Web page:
The blog takes a stand for peace. It comprises my epublications on strategic affairs and peace studies issues in South Asia. Views expressed are personal. My three books Think South Asia; Subcontinental Musings and South Asia: In it Togehter, with my published commentaries can be downloaded free from the links provided and hard copies from http://cinnamonteal.in/authors/firdaus-ahmed/. @firdyahmed. Firdaus Ahmed is the pen name of Ali Ahmed.
An opinion piece in The Tribune referring to the subtext of the statements of two army commanders speaking at a seminar late last month at Punjab University, Chandigarh, calls for the army chief Bipin Rawat to listen to those statements and pull himself back from going down a political route and taking the army down the same route with him.
At the Chandigarh seminar, the head of the army’s western command said that the idea of a two-front war is not ‘smart’. The army chief had dwelt on the concept of ‘two and half front war’ with the Doklam crisis as context mid last year. The second general, its training command head, called for activation of a political track with Pakistan. He seemed to suggest that even though the Line of Control (LoC) has been activated for some three years now, there is nothing to show for the political utility of the military operations there.
His latest remarks in the context of elections in three north eastern states drew attention to the threat of illegal immigration. While it cannot be said that BJP’s good showing in the elections was a result of those remarks but the timing unfortunately rules in the possibility that they were designed to be helpful. The timing has a precedence. In the run up to the Karnataka elections, the Chief went down to Coorg and pitched for the Bharat Ratna for a son-of-the-soil, Field Marshal Cariappa. His comments were criticised by the commentariat and assorted politicians.
Over his tenure, the army chief has through his public remarks been rather useful for the ruling dispensation. Not only is the army chief voluble, but his utterances are political. This explains the latitude he has been given to discourse on aspects that are much outside the army’s domain.
The two army commanders were speaking at a seminar on Pakistan. Drawing analogy from Pakistan’s case, the training command head had this to say, “This (Pakistani praetorianism) is in stark contrast to India where the armed forces owe allegiance to the Constitution, and not to any party, person or religion (italics added).”
This follows the joint doctrine (p.2) of the armed forces that reiterated the national interest as being: ‘To preserve the democratic, secular and federal character of the Indian Republic.’ This is a corollary to the national values encapsulated in the documents as: ‘sovereignty, socialism secularism, democracy, republican character, justice, liberty, equality, fraternity, human dignity, unity and integrity of our Nation, respect for our diversity, peaceful co-existence, pluralism and tolerance and international peace defined by a just international order.’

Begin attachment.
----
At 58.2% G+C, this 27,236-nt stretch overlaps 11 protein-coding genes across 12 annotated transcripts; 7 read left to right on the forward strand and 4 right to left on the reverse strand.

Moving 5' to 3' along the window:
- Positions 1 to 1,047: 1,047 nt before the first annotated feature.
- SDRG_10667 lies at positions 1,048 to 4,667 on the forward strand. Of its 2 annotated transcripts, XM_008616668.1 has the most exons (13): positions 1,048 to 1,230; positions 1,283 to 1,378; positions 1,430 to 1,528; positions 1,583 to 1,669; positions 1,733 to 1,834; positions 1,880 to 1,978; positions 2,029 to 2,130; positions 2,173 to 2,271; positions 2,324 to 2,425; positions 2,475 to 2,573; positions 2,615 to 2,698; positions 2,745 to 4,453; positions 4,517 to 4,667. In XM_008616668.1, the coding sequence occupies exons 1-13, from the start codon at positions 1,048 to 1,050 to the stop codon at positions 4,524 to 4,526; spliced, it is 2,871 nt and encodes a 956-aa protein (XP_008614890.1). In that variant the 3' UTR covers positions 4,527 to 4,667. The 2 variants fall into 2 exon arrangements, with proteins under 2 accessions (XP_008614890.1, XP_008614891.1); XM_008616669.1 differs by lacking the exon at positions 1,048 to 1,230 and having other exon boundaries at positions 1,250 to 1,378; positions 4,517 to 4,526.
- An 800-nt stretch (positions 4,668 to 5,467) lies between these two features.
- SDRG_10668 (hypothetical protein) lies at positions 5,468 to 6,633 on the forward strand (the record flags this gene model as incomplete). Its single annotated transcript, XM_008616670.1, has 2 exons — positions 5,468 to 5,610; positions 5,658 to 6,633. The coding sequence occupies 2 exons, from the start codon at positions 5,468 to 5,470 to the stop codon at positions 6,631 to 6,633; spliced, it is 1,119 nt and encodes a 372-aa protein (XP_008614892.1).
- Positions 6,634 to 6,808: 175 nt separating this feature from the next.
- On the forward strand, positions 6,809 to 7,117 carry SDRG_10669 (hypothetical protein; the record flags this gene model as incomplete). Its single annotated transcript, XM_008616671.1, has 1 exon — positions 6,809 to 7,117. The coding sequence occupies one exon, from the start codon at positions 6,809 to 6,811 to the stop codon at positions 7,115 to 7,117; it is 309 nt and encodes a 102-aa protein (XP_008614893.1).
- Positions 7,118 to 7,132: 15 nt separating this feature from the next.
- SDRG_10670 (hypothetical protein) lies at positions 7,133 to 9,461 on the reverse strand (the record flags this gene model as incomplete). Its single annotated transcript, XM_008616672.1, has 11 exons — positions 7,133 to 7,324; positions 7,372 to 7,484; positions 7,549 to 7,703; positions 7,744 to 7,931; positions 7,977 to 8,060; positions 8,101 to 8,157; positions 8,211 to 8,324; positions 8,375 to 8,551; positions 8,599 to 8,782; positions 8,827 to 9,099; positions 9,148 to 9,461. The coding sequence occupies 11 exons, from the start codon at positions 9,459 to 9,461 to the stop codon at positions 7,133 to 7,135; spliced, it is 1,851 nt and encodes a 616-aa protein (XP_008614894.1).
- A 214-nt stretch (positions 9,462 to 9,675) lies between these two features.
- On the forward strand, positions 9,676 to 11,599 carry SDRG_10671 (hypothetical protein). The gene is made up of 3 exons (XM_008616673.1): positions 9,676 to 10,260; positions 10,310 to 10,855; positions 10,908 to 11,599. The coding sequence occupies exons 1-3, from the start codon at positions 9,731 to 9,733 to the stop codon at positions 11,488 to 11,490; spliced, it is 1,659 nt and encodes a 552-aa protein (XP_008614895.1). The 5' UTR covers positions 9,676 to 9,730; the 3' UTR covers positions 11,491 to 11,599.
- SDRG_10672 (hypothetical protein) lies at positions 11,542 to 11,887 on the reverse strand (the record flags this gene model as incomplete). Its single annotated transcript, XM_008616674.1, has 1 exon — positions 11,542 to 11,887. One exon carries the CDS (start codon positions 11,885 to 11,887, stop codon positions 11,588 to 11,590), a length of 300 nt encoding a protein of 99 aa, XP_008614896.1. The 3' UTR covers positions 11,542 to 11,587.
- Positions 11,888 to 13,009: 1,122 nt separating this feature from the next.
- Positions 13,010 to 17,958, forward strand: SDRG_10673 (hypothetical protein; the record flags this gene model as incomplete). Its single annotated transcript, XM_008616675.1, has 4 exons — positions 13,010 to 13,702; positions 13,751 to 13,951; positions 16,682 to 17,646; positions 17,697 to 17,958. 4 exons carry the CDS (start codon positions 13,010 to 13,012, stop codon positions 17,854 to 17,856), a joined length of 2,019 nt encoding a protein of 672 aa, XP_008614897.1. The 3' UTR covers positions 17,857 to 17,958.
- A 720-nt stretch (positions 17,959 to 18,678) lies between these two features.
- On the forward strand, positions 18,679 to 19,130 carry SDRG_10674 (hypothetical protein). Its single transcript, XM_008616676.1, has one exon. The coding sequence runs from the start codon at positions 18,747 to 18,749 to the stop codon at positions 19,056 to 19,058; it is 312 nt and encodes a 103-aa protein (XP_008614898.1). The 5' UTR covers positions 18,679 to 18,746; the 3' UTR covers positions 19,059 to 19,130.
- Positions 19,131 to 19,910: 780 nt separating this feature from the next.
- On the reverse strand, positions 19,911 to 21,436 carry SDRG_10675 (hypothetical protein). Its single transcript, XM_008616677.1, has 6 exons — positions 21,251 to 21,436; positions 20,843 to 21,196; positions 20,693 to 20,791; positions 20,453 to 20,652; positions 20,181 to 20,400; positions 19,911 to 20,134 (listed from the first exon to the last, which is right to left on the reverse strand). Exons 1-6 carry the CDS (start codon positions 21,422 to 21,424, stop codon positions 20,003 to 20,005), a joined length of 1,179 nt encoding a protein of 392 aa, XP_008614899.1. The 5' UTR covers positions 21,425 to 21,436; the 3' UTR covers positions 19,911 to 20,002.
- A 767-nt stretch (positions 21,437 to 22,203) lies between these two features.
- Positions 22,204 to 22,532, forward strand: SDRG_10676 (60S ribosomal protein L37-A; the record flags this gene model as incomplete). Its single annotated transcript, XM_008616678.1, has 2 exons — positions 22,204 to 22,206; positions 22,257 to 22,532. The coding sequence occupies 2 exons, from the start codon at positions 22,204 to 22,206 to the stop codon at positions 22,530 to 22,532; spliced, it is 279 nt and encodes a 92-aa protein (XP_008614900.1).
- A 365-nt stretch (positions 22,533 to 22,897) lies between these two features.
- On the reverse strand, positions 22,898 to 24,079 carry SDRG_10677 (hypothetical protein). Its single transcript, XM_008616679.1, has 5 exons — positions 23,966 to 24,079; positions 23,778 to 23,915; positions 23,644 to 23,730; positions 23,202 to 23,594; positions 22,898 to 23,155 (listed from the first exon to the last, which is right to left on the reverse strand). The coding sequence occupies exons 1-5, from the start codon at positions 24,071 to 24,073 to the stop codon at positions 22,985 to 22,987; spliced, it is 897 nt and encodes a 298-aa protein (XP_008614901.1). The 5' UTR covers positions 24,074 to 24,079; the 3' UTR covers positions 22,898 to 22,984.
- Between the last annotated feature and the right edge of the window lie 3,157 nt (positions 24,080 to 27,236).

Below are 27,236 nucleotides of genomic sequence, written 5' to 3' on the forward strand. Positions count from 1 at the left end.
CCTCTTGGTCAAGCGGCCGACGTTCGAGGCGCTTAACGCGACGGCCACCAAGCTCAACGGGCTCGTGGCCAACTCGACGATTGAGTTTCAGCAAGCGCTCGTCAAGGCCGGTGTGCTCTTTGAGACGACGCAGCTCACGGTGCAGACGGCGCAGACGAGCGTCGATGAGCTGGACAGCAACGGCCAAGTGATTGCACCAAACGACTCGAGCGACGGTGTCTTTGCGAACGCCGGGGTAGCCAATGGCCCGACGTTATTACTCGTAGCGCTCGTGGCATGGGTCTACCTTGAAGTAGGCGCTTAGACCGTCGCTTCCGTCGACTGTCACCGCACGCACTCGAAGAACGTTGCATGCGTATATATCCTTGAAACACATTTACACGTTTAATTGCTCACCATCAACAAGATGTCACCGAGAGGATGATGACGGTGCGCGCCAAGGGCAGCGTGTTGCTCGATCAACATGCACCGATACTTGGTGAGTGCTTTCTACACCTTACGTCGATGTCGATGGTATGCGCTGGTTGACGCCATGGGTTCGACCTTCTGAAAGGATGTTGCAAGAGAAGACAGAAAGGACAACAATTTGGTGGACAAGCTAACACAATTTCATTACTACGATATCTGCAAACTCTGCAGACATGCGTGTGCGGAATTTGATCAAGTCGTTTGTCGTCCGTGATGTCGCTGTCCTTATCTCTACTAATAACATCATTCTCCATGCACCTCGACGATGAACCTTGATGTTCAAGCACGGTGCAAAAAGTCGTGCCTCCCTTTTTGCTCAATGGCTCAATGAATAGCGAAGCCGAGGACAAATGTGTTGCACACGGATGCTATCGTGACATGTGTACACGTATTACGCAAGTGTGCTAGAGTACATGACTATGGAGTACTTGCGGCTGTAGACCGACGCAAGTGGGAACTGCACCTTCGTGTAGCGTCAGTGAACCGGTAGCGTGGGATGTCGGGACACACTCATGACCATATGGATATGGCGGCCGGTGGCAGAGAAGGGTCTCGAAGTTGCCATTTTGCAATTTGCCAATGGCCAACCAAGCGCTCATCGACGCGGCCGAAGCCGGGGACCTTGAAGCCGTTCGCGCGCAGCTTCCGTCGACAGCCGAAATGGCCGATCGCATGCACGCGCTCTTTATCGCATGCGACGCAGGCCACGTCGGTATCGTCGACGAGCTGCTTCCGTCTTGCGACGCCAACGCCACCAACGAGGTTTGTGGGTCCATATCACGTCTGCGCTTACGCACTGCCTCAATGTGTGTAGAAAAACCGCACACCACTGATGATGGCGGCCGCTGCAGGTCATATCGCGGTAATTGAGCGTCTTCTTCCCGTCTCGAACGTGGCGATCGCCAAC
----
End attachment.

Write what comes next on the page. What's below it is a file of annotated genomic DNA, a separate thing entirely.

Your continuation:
The training command head said as much, likening Pakistan to a mirror on the wall, which India needs to look at so as not to “make the same mistakes, particularly in light of growing radicalisation and intolerance within our own society over mundane issues.”
An unseemly political proximity is visible between the army and the right wing. While traditionally only personages of national stature are allowed to speak at the military’s haloed training institutions, a captive military audience is now being treated to talks by cultural nationalists such as Zee News anchor, Sudhir Chaudhary, at the staff college at Wellington and former major and current day Republic TV host Gaurav Arya at the Indian Military Academy, Dehradun. Former Chief VK Singh donned his true colours by taking up the RSS uniform.
The extent to which the strategic path adopted by the army is sustainable in strategic terms has been questioned, not just by the General heading perhaps the most consequential command in case of conventional war, but also by a retired General who served as military adviser in the national security council system of the previous administration.
The army chief in the context of nothing specific had at a conference this winter called for keeping the army out of politics. It is unlikely the advice was for himself. Army’s discipline and sense of obedience cannot be an excuse to ignore the change in its public profile brought about by a Chief, deliberately given rather a loose rope by a self-interested government.
The two army commanders need to pay heed to the subtext of their own remarks and, at the closed door conference of army commanders, discuss the new phenomenon of the army flirting with politics. Hopefully a Chief suitably cautioned by his peers would then steer a strictly neutral course, particularly as national elections are on the horizon.